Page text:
Die Weisse Rose's debut album has been a long time coming, and its arrival at Bassington Manor has been held up by delay after delay. But now it is finally here, in glorious green vinyl (it's also available digitally for you modern people out there).
It might be seen as sneaky of Lord Bassington-Bassington to just use Die Weisse Rose's own press release to describe this remarkable record. However, as His Lordship's paws contributed a little bit to the writing job, it's only fair that he can use it for his own blog, don't you think?
Die Weisse Rose
A Martyrium of White Roses
Cold Meat Industry
It might seem strange that a band without a single release to its name has played concerts and festivals all over Europe. But anyone who has ever experienced Die Weisse Rose on stage knows why.
More than concerts, Die Weisse Rose’s performances are elaborate rituals, caleidoscopic (or even psychedelic) experiences. Elements such as uniforms, burning torches, snippets of old schlägers, segments from documentary films and philosophical proclamations are wowen together by orgies of live drums and electronic sounds.
Die Weisse strives towards what Wagner called ”Gesamtkunstwerke” – total works of art. When most other bands talk about Gesamtkunstwerke, it sounds pretentious. When Die Weisse Rose do it, it makes sense.
Die Weisse Rose also like to think of their songs as “audiodocumentaries”. Again, such a seemingly pretentious term makes sense, as Die Weisse Rose’s art is just as indebted to the History Channel as to Throbbing Gristle.
To bolster Die Weisse Rose’s lineup (which really consists only of the band’s mastermind, Thomas Bøjden) over the years the unit has recruited collaborators to its ranks that makes DWR smack of an Industrial supergroup. From Marco Deplano (Foresta di Ferro), Gerhard (Allerseelen), Kim Larsen (Of the Wand and the Moon) to name but a few.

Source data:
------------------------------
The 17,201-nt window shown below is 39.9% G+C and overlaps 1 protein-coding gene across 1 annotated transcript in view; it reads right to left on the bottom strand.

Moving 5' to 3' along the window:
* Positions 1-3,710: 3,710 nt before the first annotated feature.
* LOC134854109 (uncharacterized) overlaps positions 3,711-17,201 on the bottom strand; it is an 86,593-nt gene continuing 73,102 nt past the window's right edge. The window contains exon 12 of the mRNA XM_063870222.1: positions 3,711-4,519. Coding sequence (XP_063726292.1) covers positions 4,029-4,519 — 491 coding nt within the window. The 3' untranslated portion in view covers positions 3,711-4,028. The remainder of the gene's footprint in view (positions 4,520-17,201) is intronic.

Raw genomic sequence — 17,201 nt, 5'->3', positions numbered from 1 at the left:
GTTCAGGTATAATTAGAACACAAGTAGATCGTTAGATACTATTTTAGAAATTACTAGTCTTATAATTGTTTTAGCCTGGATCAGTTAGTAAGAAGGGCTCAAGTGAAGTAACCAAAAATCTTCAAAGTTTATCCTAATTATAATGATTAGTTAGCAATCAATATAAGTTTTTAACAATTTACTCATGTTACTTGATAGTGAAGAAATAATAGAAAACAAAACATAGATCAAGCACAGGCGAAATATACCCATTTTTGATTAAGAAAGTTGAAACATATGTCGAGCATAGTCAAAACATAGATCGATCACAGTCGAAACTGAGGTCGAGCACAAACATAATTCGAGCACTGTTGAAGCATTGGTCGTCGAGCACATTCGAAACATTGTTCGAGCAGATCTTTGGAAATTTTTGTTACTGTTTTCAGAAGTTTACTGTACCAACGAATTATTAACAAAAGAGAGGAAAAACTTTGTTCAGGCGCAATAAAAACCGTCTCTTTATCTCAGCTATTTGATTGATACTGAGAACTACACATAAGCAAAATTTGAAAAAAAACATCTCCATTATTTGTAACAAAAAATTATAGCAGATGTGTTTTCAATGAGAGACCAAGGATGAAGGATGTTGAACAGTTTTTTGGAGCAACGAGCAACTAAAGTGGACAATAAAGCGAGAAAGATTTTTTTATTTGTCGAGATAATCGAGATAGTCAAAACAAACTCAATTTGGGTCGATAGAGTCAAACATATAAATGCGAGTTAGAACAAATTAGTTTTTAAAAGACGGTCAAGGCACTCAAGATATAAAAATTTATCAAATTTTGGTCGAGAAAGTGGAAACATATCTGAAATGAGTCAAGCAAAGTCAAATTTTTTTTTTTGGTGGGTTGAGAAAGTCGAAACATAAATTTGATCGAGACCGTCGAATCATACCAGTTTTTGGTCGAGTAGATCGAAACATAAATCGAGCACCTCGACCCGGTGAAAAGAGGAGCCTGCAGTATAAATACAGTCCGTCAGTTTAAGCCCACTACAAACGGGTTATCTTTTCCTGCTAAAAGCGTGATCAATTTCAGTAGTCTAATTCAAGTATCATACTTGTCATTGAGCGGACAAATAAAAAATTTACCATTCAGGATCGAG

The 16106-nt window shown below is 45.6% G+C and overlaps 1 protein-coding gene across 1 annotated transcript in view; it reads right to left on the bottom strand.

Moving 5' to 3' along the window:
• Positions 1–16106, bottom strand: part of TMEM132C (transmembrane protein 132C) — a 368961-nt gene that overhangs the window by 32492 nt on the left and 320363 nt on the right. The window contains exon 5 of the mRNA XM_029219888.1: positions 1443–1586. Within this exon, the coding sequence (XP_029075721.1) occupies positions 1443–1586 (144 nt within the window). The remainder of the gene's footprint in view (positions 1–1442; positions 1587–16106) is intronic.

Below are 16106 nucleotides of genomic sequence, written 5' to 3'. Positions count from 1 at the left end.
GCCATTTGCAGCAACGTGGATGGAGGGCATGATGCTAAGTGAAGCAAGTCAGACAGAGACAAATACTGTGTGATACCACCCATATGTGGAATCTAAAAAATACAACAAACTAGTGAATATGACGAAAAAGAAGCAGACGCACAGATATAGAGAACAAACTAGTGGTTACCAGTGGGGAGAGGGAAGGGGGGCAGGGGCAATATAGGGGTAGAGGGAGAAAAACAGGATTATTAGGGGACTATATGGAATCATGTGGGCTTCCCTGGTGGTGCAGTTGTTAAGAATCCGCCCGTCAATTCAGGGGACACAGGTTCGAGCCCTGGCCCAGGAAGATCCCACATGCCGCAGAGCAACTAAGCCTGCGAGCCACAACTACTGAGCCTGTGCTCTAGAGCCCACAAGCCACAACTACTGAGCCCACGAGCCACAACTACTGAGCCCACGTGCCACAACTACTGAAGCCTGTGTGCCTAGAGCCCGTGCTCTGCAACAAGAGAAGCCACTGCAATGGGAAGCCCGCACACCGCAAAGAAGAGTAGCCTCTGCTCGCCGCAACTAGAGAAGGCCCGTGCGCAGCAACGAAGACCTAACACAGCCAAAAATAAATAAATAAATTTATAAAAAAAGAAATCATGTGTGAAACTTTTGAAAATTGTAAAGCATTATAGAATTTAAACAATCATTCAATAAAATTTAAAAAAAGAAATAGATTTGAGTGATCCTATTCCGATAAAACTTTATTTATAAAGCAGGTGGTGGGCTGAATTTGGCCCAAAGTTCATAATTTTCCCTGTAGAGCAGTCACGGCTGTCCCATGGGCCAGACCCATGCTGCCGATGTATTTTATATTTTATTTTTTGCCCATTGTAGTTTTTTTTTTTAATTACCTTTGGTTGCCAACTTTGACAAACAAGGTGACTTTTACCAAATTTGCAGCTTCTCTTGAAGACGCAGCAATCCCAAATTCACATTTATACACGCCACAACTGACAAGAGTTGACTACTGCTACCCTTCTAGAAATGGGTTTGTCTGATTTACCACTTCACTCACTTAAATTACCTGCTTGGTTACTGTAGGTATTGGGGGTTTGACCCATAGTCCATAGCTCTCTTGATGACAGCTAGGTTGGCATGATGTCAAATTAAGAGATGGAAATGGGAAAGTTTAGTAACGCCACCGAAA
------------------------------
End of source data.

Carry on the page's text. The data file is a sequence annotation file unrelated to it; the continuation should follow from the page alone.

In return, Thomas Bøjden has returned the favour and played with a who’s who of of the Industrial and Neofolk underground, from well-established outfits like Rome, Blood Axis and Foresta Di Ferro to up-and-coming Austrian neofolk band Klammheim.
Now, Die Weisse Rose are for the first time available on record. If you fear that we have another ”martial” clone band on our hands, prepare to be pleasantly surprised. The music is painstakingly crafted and orchestrated to perfection to include electronic elements, field recordings and real instruments, and its creative merits really stand out in an underground culture where bands of far lesser talents than Die Weisse Rose would release three albums in the time Die Weisse Rose have patiently worked on theirs.
Extended article on Aguéli's Sufism and Humanism
3 weeks ago